Me: Well, we’ve crossed the “bro” threshold now. 🙂
Shawn: we have haven’t we.
Me: I’m not quite sure yet how I’m dealing with it yet. Shocked? Emotional? Mostly excited.
Me: I can’t imagine how you’ve been feeling.
Shawn: i spoke with a lot of people close to me recently and asked what would you do if you found out…..1. shocked 2. wtf? 3. curious, who is this dude, when can i meet him…..that was the universal response
Me: 100%
Me: This is super weird and kind of amazing
Shawn: Weird and amazing is pretty close to how I have been feeling for 3 weeks.
Me: I was like, I have to meet this guy asap.
Shawn: This is surreal right now to be honest with you
Me: Pretty much. Wow.

And so now, I have a brother! Well, a biological brother, I guess. I find “brother” gets confusing and weird when you’re trying to be sensitive to all it’s implications. Biologically we’re brothers but we weren’t raised together so does that mean the same thing? I’m sticking with brother as a signal of intent. (More on that below.)

We’re not twins but we have some similarities. I feel like we have similar senses of humour, we made oddly similar choices growing up, we both grew up loving comics and geeky things, we like some of the same somewhat-obscure bands, and we have the same favourite meal. Maybe lots of coincidences but as he says, “it’s not like we both like The Beatles and BBQ.” (Mr. Bungle and Roast Beef with yorkshire pudding being the matchup here.)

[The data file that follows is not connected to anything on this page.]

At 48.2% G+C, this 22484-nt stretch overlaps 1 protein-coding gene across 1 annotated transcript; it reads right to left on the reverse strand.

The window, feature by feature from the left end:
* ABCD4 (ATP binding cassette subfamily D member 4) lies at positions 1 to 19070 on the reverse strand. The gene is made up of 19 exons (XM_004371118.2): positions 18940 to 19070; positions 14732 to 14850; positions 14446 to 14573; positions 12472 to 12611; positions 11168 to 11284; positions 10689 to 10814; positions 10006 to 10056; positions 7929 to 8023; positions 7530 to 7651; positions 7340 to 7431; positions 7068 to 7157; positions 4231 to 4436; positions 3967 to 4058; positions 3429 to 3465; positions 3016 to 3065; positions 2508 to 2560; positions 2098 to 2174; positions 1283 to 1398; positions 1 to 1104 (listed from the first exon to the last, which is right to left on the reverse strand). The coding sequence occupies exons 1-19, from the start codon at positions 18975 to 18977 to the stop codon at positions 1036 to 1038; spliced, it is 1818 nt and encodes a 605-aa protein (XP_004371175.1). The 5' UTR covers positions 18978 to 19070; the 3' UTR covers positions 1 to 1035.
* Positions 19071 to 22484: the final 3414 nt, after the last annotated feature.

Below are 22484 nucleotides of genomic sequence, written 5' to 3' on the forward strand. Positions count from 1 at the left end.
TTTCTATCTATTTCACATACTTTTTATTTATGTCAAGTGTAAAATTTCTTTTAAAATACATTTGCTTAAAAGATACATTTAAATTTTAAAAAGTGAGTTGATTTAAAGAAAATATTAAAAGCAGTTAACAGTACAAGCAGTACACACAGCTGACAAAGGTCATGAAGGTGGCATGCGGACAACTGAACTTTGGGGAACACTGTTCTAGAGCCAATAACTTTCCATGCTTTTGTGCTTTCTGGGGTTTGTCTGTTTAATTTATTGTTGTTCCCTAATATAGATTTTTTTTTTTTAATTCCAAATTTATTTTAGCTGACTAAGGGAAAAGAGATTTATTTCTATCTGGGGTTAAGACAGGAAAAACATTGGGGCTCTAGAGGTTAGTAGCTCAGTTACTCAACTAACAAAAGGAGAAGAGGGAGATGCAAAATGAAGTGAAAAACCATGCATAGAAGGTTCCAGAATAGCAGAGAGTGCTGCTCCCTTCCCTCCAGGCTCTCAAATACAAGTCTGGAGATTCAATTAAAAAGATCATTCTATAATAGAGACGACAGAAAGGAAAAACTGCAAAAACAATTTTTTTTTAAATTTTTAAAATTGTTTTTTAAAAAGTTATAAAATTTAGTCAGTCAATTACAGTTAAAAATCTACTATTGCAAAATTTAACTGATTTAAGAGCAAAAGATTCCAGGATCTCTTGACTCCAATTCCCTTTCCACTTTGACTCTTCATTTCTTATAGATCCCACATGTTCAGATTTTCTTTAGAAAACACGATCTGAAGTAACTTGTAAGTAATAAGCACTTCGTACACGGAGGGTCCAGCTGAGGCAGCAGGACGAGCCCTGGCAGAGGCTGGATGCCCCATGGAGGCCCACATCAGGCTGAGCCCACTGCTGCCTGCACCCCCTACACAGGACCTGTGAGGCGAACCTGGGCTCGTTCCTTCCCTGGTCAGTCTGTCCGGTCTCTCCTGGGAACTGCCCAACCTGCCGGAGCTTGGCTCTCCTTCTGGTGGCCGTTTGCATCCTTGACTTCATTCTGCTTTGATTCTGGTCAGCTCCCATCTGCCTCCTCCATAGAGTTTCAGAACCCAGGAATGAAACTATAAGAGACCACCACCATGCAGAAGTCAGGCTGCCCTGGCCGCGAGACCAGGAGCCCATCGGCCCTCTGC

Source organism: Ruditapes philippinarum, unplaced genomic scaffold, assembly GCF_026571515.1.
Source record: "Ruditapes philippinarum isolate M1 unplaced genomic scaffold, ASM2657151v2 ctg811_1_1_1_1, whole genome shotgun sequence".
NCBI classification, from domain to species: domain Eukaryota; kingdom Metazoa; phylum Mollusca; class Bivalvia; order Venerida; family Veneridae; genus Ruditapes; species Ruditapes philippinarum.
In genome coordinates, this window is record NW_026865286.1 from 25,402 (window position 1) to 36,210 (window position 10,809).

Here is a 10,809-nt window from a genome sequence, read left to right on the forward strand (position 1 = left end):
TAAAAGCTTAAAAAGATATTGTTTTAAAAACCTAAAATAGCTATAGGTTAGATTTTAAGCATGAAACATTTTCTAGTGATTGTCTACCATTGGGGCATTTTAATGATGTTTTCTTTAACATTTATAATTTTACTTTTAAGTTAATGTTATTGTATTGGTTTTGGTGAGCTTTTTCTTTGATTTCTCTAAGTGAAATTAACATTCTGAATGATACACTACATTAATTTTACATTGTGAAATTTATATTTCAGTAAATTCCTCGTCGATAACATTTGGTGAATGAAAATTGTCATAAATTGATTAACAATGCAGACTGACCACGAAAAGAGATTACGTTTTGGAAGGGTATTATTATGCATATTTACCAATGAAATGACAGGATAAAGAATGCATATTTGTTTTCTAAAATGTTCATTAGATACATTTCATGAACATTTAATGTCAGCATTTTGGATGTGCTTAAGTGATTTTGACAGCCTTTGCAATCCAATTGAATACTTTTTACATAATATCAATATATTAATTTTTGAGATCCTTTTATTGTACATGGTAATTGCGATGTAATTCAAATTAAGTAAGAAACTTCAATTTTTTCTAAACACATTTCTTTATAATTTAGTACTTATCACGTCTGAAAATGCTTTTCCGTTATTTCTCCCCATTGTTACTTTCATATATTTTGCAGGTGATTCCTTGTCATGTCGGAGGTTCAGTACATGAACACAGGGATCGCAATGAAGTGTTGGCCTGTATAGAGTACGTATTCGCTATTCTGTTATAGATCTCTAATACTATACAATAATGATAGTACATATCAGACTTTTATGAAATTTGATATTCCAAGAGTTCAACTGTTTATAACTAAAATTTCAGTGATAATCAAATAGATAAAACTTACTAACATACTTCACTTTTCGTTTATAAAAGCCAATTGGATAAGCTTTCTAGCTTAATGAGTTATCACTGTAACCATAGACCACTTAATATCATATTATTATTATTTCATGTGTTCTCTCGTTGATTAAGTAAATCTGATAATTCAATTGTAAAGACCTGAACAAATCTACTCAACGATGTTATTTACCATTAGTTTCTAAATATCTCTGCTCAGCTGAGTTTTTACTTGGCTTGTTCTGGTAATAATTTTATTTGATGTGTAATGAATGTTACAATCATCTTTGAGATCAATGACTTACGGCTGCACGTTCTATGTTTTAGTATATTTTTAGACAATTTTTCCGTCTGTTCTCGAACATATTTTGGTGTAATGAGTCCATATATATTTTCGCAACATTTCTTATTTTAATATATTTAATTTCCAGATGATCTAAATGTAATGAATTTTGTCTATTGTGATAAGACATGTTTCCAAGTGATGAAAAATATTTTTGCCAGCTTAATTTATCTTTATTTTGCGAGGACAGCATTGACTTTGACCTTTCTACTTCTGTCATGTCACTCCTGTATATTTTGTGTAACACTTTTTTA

Thanks to my WordPress work my brother was able to get to know me a bit before meeting me. He read my blog. He watched my WordCamp videos. In fact, it was while watching me give a presentation on one of those videos (before he’d been able to connect with my mom) that he first began to suspect that we shared the same father. As a friend of his noted, “This is like watching you give a presentation.” Apparently we have some similar mannerisms that I haven’t noticed yet. My parents say we have a similar way of talking. I think he looks a lot like my sister.